Wireless power system charges multiple consumer devices, remotely

Wireless power system charges multiple consumer devices, remotely

Technology News |
By eeNews Europe

On stage at the TechCrunch Disrupt event held in San Francisco, Ossia CEO, Hatem Zeine showcased how the technology could remotely power consumer devices by automatically delivering targeted energy to multiple devices from as far away as 10m, without requiring line of sight.

Operating in the WiFi frequency range and with a similar reach within the home, Cota could redefine power distribution, enabling users to charge or power a wide range of devices well beyond smartphones, to include remote controls, cameras, video game controllers, flashlights, smoke detectors and other battery-based applications.

Ossia’s patented smart antenna technology uses phased arrays of transmitters to transfer power without the use of inductive coils, ultrasonic waves, magnetic resonance, charging pads or mats. Capable of delivering 1W of power wirelessly on the receiver side, the Cota technology consists of two parts: a charger and a receiver. Although the exhibited prototypes where bulky, designed with off-the-shelf components, Zeine explained that with further integration, the whole power transmitting charger hub would not take more room than current WiFi home gateways. On the receiver side, Zeine expects to provide the Cota technology either as a chip and module, or as IP to be licensed to chip manufacturers for integration into cell phone designs.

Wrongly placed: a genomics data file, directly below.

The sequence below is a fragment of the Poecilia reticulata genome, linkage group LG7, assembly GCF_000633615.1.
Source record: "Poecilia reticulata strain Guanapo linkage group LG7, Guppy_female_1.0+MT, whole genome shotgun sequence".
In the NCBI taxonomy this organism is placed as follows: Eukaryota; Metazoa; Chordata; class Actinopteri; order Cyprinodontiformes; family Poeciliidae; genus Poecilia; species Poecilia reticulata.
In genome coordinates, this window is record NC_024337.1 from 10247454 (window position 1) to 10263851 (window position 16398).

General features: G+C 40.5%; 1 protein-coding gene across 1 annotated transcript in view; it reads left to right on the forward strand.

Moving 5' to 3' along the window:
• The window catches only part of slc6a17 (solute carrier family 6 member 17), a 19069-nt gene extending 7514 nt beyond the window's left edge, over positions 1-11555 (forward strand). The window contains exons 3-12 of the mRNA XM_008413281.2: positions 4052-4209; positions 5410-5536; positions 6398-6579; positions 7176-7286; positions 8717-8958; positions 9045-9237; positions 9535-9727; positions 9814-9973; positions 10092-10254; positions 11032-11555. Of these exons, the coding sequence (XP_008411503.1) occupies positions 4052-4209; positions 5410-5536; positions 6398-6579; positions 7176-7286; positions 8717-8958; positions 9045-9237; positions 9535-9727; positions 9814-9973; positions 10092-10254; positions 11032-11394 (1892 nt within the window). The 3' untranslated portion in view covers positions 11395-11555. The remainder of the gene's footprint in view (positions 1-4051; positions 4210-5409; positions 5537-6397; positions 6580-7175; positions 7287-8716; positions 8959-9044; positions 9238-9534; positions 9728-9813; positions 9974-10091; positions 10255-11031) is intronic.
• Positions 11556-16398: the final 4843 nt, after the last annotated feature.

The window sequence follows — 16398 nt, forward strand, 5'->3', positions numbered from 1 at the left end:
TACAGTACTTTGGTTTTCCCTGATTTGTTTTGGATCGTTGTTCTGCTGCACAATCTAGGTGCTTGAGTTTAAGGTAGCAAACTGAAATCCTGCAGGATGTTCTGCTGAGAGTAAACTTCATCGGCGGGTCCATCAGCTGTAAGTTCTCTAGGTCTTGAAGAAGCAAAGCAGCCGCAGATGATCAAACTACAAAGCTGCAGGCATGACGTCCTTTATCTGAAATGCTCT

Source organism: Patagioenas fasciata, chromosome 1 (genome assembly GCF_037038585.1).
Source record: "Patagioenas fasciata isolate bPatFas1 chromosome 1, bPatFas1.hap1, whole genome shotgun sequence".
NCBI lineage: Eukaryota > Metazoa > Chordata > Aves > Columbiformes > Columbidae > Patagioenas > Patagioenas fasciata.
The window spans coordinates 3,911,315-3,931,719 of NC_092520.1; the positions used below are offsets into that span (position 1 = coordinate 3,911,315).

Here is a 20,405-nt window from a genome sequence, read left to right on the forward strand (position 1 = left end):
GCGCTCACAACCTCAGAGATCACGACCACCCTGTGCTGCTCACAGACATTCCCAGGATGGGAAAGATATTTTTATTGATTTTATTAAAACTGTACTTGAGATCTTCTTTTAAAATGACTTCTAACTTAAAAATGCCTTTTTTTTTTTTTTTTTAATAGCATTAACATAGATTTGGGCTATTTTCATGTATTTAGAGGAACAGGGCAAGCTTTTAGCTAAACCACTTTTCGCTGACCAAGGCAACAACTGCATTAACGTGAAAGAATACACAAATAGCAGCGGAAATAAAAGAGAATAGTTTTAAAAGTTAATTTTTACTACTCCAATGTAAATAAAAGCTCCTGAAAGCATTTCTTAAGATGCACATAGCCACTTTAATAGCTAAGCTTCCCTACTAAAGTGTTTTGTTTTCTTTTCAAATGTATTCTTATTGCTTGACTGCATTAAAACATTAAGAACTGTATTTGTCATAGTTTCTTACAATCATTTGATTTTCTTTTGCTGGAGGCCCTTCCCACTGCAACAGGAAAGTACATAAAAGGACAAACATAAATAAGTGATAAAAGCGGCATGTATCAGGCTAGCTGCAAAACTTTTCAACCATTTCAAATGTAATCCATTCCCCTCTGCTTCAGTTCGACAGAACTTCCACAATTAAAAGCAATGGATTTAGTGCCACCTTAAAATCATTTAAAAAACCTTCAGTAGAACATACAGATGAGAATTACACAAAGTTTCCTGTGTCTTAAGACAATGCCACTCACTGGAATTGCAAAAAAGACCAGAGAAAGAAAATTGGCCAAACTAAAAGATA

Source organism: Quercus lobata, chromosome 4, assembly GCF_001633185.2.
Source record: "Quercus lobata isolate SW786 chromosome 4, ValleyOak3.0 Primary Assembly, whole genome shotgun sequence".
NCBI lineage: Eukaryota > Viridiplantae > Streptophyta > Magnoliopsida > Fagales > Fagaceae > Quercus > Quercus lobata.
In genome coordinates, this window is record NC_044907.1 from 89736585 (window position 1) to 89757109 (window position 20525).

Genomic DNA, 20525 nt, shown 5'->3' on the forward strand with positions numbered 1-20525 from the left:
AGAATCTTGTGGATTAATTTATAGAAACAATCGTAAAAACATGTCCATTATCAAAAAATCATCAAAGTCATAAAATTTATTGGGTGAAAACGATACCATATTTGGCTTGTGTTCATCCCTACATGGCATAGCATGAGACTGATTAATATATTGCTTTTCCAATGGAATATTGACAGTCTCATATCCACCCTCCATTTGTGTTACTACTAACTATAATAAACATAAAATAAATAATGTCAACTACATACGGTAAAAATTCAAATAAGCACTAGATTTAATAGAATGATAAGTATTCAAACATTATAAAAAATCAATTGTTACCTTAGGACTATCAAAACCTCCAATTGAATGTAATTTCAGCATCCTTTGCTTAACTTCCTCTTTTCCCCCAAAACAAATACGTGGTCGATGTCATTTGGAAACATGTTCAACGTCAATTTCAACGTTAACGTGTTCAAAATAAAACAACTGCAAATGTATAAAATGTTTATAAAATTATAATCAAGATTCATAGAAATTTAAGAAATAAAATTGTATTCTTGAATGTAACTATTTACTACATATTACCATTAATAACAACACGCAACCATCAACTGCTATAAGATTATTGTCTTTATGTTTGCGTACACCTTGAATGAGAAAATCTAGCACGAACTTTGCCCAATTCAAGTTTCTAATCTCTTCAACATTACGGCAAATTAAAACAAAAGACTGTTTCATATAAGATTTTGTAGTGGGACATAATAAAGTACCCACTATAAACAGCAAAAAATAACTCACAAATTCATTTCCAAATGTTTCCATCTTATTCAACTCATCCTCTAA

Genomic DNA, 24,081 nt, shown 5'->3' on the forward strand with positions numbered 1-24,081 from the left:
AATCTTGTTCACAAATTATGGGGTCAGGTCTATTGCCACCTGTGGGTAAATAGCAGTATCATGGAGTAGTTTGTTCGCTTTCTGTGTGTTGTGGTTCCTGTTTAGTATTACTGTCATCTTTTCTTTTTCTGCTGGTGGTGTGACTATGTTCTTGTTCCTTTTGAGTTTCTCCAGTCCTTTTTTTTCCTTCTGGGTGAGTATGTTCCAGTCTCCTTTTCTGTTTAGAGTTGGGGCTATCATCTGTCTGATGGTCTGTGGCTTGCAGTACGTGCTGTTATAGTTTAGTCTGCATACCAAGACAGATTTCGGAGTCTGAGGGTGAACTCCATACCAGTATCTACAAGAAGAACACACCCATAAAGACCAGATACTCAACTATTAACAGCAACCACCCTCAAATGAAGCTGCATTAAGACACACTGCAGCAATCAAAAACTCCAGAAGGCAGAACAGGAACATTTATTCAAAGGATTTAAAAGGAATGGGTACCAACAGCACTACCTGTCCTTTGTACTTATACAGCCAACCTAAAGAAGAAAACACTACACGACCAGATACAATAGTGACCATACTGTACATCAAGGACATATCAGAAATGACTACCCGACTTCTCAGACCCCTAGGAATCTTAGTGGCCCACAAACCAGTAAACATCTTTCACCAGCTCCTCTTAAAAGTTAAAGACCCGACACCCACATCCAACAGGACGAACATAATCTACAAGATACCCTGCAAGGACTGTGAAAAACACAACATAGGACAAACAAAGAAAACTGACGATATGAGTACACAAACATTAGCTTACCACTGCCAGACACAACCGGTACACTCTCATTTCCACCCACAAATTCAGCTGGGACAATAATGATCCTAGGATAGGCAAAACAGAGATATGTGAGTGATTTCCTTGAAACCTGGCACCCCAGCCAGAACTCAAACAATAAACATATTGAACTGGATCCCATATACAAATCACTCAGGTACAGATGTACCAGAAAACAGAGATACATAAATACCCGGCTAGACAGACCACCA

The Cota-powered charger automatically locates Cota receivers built into devices or batteries, those deliver signals that are sent omnidirectionally. Once they hit the charger, these signals follow the same path back to the receiver, focusing energy at the exact location of the device, explained Zeine.

The wireless power system can be left open for any equipped device to recharge, or locked to specific devices (through initial pairing).

The technology is undergoing FCC approvals and the company expects the first Cota transmitters to reach market in 2015. Under license from Ossia, consumer electronics OEMs and ODMs could include Cota receivers in new products or build their own branded Cota transmitters.

Existing battery-powered devices can also be easily retrofitted with Cota receivers, even if they are already equipped with one of the three pad-based charging systems. Other companies such as construction and energy businesses are already exploring non-consumer electronics applications for Cota-based wireless power.

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